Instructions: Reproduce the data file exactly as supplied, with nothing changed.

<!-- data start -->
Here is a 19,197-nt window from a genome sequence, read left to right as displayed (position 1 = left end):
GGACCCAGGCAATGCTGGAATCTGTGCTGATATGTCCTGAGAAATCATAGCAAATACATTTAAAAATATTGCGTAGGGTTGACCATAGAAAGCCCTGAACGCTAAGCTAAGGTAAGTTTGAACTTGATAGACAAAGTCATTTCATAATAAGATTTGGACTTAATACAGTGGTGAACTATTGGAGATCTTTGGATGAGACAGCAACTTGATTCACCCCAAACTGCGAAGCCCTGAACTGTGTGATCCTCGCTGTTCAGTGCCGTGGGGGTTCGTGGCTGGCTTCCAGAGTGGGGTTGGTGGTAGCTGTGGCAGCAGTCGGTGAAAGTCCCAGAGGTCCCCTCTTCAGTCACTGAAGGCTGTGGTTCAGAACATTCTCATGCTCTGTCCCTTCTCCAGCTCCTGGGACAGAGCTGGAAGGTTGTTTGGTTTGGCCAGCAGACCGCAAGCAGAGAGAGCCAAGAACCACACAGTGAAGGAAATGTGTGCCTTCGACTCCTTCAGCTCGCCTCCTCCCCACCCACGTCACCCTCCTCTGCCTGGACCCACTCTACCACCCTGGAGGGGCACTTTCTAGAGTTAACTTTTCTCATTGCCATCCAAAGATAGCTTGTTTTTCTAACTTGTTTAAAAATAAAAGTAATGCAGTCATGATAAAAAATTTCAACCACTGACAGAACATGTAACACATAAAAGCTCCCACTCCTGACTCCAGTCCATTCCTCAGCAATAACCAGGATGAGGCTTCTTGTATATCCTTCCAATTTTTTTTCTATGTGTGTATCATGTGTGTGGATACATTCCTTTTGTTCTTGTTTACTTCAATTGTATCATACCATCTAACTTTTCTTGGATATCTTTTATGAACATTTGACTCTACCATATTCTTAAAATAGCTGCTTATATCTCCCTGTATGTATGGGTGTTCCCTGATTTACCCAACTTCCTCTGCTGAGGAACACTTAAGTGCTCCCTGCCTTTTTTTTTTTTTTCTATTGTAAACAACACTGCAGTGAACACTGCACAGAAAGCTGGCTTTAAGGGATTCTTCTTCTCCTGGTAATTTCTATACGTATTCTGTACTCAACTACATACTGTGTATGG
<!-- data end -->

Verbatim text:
Here is a 19,197-nt window from a genome sequence, read left to right as displayed (position 1 = left end):
GGACCCAGGCAATGCTGGAATCTGTGCTGATATGTCCTGAGAAATCATAGCAAATACATTTAAAAATATTGCGTAGGGTTGACCATAGAAAGCCCTGAACGCTAAGCTAAGGTAAGTTTGAACTTGATAGACAAAGTCATTTCATAATAAGATTTGGACTTAATACAGTGGTGAACTATTGGAGATCTTTGGATGAGACAGCAACTTGATTCACCCCAAACTGCGAAGCCCTGAACTGTGTGATCCTCGCTGTTCAGTGCCGTGGGGGTTCGTGGCTGGCTTCCAGAGTGGGGTTGGTGGTAGCTGTGGCAGCAGTCGGTGAAAGTCCCAGAGGTCCCCTCTTCAGTCACTGAAGGCTGTGGTTCAGAACATTCTCATGCTCTGTCCCTTCTCCAGCTCCTGGGACAGAGCTGGAAGGTTGTTTGGTTTGGCCAGCAGACCGCAAGCAGAGAGAGCCAAGAACCACACAGTGAAGGAAATGTGTGCCTTCGACTCCTTCAGCTCGCCTCCTCCCCACCCACGTCACCCTCCTCTGCCTGGACCCACTCTACCACCCTGGAGGGGCACTTTCTAGAGTTAACTTTTCTCATTGCCATCCAAAGATAGCTTGTTTTTCTAACTTGTTTAAAAATAAAAGTAATGCAGTCATGATAAAAAATTTCAACCACTGACAGAACATGTAACACATAAAAGCTCCCACTCCTGACTCCAGTCCATTCCTCAGCAATAACCAGGATGAGGCTTCTTGTATATCCTTCCAATTTTTTTTCTATGTGTGTATCATGTGTGTGGATACATTCCTTTTGTTCTTGTTTACTTCAATTGTATCATACCATCTAACTTTTCTTGGATATCTTTTATGAACATTTGACTCTACCATATTCTTAAAATAGCTGCTTATATCTCCCTGTATGTATGGGTGTTCCCTGATTTACCCAACTTCCTCTGCTGAGGAACACTTAAGTGCTCCCTGCCTTTTTTTTTTTTTTCTATTGTAAACAACACTGCAGTGAACACTGCACAGAAAGCTGGCTTTAAGGGATTCTTCTTCTCCTGGTAATTTCTATACGTATTCTGTACTCAACTACATACTGTGTATGG